Hard Bop

As a reaction to the more laid back style of cool jazz and west coast jazz, in the mid-1950s some musicians returned etc the ethos of bebop, but combined it with the gospel influences and the emerging styles of rhythm and blues. They created a 'funkier' type of music that was more blues-based, with simpler melodies. Some people called it 'funky hard bop', which pretty much sums it up. Some writers have suggested that hard bop was an attempt to recapture jazz as an overtly African-American art form, while drummer Shelley Manne thought it was more to do with environment, with west coast cool reflecting the Californian climate and hard bop being a product of the hyperactive environment of New York.

A number of notable jazz musicians adopted this style, and the Blue Note record label was influential in spreading its influence. Artists like Art Blakey’s Jazz Messengers, Horace Silver, Lee Morgan, Freddie Hubbard, Hank Mobley, Donald Byrd, Clifford Brown.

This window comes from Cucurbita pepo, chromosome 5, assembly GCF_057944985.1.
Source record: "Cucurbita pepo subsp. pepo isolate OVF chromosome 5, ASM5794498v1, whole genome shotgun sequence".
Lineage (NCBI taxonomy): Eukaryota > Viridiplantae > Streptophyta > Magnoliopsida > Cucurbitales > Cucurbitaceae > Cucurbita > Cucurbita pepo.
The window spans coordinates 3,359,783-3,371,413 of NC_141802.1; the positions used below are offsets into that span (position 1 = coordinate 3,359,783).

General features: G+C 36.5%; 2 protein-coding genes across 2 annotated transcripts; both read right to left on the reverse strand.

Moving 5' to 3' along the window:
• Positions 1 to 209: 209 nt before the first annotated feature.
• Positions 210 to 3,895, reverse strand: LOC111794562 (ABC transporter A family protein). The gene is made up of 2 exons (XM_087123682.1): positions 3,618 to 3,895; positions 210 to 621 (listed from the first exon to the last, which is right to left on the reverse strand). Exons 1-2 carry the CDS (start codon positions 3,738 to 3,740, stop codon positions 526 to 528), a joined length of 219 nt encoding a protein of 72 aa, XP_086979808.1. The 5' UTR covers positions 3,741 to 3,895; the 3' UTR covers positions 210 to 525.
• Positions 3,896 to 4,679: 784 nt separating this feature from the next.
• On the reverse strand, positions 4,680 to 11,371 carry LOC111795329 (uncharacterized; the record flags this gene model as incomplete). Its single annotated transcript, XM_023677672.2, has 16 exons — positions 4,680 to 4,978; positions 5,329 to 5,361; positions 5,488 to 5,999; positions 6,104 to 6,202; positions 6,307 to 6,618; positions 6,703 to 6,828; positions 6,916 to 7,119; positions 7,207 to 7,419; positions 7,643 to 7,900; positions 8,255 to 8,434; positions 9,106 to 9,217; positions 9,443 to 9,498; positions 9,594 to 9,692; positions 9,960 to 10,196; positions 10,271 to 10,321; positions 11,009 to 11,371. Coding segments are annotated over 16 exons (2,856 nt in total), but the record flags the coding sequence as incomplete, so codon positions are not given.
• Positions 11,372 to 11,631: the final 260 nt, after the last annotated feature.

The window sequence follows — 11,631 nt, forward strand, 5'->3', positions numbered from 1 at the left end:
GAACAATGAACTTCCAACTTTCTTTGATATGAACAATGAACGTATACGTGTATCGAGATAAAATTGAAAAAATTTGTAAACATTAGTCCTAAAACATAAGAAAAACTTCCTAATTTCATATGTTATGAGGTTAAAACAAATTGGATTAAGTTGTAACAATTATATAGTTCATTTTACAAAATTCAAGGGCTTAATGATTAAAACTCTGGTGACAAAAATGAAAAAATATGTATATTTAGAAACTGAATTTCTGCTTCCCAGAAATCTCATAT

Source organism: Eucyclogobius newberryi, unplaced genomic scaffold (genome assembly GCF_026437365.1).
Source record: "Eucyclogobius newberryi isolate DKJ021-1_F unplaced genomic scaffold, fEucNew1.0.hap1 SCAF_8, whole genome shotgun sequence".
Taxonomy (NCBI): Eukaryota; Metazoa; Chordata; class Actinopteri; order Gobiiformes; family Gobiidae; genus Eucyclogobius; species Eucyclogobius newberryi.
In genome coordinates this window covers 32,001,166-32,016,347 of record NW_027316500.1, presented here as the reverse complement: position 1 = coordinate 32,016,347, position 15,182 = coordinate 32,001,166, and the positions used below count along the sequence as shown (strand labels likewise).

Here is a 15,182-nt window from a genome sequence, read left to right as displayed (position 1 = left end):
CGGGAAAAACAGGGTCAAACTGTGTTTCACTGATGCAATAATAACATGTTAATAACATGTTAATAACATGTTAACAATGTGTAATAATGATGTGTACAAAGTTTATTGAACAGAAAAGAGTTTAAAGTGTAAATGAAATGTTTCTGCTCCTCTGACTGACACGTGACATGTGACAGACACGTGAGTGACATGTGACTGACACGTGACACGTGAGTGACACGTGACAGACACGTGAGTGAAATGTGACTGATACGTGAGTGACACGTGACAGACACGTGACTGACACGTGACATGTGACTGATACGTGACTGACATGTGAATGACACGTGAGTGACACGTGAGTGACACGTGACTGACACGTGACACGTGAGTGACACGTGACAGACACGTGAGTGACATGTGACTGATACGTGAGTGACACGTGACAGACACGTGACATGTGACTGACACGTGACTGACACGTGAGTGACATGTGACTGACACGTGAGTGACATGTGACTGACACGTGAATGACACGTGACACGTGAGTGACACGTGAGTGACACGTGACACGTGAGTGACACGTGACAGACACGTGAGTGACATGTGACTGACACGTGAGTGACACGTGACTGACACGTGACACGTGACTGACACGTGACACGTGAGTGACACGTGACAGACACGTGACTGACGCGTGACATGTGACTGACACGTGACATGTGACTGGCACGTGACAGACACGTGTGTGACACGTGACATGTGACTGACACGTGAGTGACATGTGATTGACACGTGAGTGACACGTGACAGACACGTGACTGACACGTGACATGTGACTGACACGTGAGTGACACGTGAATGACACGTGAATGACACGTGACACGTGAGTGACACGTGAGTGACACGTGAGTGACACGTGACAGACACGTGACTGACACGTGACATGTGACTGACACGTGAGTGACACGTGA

In 1955 the Miles Davis Quintet (with John Coltrane was joint front man), became prominent in hard bop. The first albums to establish this style were the 1957 releases 'A Blowin' Session' — featuring John Coltrane (sax), Lee Morgan (trumpet), Paul Chambers (bass) and Art Blakey (drums) — and The Jazz Messengers' album 'Hard Bop', which gave the style its name.

Key Artists

John Coltrane

Horace Silver

Art Blakey

Lee Morgan

Sonny Rollins

Hank Mobley

Donald Byrd

Clifford Brown

Max Roach

If you want to commission your own music in this style, or would like more information or help, please contact us.